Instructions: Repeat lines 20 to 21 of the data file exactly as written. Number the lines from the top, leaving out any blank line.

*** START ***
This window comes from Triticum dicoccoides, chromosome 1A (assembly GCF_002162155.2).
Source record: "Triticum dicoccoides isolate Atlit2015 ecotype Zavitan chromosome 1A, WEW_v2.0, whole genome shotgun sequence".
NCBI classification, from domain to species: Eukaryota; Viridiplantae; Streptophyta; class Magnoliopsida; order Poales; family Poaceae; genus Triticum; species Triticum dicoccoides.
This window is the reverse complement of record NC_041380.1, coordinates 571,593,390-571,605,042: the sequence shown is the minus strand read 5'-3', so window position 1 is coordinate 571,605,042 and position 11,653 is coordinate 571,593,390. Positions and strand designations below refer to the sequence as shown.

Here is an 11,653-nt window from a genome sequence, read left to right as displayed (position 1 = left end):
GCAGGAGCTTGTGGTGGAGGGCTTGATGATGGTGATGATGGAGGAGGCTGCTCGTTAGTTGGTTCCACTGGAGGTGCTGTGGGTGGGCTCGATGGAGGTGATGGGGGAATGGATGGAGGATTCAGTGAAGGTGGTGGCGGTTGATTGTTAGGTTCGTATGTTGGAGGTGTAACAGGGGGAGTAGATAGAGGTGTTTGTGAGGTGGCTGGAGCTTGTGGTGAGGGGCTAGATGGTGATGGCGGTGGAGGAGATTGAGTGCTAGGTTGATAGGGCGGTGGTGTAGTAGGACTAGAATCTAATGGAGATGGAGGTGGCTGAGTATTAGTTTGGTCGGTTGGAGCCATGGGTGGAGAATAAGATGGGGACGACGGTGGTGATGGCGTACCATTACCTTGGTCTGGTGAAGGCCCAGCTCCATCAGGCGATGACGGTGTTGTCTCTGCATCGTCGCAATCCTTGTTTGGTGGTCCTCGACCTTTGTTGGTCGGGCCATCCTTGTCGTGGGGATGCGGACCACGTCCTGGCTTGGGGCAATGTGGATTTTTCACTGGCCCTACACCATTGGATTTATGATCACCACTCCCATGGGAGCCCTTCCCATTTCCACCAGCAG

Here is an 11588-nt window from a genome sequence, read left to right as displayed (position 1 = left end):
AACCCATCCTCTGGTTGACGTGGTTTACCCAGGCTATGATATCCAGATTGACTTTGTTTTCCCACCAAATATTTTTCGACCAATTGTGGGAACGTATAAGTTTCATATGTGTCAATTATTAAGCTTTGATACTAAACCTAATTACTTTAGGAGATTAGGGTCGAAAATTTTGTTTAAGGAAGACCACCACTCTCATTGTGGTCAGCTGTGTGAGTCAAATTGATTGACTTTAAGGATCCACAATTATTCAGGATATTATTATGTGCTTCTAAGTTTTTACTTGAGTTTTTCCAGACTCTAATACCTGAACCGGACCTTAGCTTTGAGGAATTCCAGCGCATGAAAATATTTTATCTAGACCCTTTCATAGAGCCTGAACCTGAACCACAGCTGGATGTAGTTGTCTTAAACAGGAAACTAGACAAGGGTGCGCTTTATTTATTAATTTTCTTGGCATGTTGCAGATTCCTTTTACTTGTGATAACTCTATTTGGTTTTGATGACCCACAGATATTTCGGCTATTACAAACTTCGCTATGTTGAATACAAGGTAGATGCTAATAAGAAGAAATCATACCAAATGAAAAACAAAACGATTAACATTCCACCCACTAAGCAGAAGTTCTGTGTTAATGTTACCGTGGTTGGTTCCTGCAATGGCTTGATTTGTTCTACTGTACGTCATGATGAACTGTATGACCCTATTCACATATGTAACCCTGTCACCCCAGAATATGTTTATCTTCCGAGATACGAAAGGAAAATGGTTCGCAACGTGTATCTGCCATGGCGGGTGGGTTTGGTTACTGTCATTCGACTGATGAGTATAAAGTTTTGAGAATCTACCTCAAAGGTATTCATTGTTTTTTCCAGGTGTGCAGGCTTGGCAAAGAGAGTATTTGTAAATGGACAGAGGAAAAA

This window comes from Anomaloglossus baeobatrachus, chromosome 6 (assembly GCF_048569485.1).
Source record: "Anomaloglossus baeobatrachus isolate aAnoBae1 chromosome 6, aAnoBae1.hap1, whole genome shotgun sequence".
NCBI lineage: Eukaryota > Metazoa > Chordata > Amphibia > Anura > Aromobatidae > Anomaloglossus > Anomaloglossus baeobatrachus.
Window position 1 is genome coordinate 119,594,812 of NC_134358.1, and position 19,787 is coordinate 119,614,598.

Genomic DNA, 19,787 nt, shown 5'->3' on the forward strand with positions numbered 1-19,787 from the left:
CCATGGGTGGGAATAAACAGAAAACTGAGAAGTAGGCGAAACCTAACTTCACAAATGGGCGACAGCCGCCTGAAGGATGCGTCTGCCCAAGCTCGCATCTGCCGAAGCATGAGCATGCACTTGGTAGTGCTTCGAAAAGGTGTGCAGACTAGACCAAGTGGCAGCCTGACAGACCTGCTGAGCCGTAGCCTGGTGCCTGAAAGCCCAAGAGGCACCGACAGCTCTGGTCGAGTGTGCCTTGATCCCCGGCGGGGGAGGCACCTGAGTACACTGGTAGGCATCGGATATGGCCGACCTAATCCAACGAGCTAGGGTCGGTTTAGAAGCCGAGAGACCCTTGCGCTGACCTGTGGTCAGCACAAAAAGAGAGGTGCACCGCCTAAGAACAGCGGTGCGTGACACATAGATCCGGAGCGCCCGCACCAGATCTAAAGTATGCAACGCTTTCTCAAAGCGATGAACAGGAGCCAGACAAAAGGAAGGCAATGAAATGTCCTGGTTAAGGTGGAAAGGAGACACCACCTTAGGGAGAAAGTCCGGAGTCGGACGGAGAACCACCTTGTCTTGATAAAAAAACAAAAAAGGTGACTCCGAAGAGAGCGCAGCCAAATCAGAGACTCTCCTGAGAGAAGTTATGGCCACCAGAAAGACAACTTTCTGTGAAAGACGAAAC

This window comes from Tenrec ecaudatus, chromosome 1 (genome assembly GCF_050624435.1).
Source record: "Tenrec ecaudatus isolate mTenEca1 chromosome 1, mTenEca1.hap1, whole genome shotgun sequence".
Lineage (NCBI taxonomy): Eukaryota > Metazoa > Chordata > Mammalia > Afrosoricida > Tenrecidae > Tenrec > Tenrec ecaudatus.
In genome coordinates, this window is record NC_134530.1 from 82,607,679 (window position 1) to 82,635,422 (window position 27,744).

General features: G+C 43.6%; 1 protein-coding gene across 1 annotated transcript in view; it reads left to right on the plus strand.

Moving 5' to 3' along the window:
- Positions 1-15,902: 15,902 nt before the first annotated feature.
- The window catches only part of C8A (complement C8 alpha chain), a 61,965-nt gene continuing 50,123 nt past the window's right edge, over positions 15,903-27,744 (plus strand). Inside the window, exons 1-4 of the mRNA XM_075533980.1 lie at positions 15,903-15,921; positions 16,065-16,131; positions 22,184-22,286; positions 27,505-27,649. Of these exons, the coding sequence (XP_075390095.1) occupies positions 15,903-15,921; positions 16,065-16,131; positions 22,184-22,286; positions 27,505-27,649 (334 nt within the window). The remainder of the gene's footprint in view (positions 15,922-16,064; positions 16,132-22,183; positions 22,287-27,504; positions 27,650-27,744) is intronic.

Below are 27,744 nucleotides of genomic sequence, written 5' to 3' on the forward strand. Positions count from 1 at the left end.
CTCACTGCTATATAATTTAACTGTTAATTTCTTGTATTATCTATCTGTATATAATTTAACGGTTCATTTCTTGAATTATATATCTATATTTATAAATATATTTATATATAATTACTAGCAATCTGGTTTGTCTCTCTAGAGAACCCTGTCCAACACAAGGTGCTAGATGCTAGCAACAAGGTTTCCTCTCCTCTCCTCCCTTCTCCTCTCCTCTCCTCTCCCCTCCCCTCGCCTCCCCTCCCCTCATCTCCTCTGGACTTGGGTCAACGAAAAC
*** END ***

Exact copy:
Moving 5' to 3' along the window:
- Positions 1-15,902: 15,902 nt before the first annotated feature.